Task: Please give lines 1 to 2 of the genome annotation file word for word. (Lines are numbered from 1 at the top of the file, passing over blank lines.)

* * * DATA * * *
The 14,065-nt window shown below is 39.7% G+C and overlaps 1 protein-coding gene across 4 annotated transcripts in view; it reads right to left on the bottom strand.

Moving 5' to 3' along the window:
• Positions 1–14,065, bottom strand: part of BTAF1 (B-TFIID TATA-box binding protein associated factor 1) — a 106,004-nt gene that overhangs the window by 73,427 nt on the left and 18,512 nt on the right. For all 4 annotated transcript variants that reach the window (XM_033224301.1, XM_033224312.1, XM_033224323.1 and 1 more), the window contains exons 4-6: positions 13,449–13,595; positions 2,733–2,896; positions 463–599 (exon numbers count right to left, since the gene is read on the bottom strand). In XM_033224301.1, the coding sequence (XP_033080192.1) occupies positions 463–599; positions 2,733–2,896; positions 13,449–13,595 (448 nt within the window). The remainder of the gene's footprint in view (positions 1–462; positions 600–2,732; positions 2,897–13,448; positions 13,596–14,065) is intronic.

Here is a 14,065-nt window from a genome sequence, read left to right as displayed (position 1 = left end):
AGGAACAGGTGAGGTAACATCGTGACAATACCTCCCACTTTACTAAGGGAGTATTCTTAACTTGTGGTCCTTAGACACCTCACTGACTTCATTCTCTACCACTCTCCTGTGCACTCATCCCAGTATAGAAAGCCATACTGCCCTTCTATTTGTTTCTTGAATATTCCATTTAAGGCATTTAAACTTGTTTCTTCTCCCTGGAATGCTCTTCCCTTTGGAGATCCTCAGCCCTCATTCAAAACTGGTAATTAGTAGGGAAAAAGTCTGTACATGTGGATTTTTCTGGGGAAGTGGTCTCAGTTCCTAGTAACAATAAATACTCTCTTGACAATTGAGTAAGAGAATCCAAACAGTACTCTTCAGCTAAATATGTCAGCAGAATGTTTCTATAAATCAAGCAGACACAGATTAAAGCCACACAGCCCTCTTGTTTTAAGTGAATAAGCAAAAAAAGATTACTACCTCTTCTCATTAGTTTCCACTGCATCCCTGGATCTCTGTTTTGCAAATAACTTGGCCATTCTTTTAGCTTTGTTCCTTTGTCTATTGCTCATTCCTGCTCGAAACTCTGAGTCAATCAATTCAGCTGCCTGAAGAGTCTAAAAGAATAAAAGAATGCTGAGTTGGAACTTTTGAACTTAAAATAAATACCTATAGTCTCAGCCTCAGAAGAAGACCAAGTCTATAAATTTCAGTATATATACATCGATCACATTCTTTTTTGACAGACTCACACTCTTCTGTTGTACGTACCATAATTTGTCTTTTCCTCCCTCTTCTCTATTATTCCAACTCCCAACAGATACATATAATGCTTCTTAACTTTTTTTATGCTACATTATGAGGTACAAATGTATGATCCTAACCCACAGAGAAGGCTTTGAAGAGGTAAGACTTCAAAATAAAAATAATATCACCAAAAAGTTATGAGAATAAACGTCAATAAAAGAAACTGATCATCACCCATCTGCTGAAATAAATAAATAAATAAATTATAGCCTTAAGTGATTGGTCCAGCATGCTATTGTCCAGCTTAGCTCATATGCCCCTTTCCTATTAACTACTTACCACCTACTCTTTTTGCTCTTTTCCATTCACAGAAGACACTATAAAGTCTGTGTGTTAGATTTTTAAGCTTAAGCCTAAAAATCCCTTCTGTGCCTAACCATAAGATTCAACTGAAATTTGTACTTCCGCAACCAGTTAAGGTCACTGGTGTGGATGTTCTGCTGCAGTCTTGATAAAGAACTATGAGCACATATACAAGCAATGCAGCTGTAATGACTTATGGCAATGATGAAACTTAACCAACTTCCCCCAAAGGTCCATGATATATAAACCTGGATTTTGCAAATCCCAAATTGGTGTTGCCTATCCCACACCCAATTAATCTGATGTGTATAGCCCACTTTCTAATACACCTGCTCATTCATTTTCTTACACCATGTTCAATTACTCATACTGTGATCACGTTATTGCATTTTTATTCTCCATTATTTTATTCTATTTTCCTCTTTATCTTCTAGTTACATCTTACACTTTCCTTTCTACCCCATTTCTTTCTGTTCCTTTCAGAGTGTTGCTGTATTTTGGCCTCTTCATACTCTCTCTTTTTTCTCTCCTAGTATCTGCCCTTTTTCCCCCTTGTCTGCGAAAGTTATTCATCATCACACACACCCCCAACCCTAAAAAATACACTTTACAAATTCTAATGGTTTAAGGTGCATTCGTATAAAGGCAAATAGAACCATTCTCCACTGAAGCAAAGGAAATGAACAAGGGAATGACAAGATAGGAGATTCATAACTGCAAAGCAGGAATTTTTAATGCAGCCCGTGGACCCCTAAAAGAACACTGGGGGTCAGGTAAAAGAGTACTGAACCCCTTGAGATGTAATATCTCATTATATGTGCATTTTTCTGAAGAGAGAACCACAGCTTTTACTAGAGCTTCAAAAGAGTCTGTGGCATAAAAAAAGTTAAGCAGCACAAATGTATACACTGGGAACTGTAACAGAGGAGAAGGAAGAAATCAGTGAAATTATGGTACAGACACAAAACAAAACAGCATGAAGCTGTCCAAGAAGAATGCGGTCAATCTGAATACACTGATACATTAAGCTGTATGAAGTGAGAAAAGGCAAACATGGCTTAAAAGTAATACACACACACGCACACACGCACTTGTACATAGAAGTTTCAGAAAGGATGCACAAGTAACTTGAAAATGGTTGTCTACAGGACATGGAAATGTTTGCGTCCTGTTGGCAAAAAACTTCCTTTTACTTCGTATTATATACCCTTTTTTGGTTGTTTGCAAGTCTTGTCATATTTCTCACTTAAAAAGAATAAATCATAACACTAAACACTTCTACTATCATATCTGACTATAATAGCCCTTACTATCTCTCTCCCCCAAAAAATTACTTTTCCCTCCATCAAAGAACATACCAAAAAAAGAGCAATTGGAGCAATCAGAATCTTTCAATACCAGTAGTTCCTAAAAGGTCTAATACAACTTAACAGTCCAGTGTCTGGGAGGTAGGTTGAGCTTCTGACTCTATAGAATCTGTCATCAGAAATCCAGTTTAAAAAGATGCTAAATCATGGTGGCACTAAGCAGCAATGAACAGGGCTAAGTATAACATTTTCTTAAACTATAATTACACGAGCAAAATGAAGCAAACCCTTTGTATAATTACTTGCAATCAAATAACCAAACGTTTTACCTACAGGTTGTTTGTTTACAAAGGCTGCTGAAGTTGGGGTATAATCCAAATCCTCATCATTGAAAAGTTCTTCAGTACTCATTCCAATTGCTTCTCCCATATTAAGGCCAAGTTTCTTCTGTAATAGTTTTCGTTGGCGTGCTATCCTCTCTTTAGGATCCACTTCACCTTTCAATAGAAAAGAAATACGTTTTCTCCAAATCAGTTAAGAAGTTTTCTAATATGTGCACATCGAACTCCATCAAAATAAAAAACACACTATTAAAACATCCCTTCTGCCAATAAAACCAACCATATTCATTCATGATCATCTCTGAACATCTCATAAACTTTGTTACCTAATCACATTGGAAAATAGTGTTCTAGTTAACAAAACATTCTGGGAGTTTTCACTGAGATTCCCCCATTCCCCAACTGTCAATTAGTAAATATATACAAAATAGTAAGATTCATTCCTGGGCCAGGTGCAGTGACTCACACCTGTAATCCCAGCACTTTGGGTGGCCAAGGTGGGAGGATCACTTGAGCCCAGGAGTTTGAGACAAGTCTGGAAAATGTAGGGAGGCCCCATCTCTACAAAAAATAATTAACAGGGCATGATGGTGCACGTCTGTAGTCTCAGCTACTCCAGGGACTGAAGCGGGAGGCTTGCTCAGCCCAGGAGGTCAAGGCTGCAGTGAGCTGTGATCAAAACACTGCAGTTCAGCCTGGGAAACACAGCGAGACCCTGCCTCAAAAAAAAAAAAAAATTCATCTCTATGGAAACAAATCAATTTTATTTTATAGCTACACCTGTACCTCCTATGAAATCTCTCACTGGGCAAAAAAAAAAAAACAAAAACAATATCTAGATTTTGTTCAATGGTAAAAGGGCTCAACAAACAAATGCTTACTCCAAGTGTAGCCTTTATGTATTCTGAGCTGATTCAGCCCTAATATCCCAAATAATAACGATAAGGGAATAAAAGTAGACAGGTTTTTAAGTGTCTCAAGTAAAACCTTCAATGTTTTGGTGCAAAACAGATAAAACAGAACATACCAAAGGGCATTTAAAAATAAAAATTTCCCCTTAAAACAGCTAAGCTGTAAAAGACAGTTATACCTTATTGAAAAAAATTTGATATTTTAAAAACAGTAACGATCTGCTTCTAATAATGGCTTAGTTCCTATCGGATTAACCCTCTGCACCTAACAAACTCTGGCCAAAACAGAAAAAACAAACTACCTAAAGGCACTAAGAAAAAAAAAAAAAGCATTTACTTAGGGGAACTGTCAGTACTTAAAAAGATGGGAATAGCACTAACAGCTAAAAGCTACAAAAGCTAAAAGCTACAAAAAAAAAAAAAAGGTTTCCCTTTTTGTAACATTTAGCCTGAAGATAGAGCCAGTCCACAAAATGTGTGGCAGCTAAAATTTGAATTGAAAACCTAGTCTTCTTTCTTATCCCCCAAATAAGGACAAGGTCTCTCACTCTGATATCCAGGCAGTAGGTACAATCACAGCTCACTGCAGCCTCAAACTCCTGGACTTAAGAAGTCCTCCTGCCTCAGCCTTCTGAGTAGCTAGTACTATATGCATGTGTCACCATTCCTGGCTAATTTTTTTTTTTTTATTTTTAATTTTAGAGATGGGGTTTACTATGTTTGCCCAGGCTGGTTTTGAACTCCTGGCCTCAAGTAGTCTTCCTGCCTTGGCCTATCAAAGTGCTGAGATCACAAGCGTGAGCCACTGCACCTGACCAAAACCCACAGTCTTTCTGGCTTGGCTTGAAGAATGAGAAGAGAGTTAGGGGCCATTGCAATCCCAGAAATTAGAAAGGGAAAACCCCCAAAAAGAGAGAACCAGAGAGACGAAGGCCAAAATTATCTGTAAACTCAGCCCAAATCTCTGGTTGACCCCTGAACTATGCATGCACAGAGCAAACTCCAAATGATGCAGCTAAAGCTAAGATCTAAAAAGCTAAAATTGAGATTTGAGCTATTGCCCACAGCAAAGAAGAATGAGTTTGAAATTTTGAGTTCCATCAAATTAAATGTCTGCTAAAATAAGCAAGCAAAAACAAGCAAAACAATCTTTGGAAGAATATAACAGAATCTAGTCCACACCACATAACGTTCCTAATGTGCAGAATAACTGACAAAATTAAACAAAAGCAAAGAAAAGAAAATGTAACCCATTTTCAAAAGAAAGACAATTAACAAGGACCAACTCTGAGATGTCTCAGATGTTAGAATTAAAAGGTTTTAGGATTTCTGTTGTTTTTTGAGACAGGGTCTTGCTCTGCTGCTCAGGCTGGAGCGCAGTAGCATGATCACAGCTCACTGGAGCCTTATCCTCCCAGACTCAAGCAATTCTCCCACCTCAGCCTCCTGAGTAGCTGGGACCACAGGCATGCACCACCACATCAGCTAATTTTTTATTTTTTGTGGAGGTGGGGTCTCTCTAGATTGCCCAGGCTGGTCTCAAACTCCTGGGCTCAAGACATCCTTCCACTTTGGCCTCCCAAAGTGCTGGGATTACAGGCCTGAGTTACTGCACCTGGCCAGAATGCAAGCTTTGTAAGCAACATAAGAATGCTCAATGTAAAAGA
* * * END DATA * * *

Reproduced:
The 14,065-nt window shown below is 39.7% G+C and overlaps 1 protein-coding gene across 4 annotated transcripts in view; it reads right to left on the bottom strand.

Moving 5' to 3' along the window: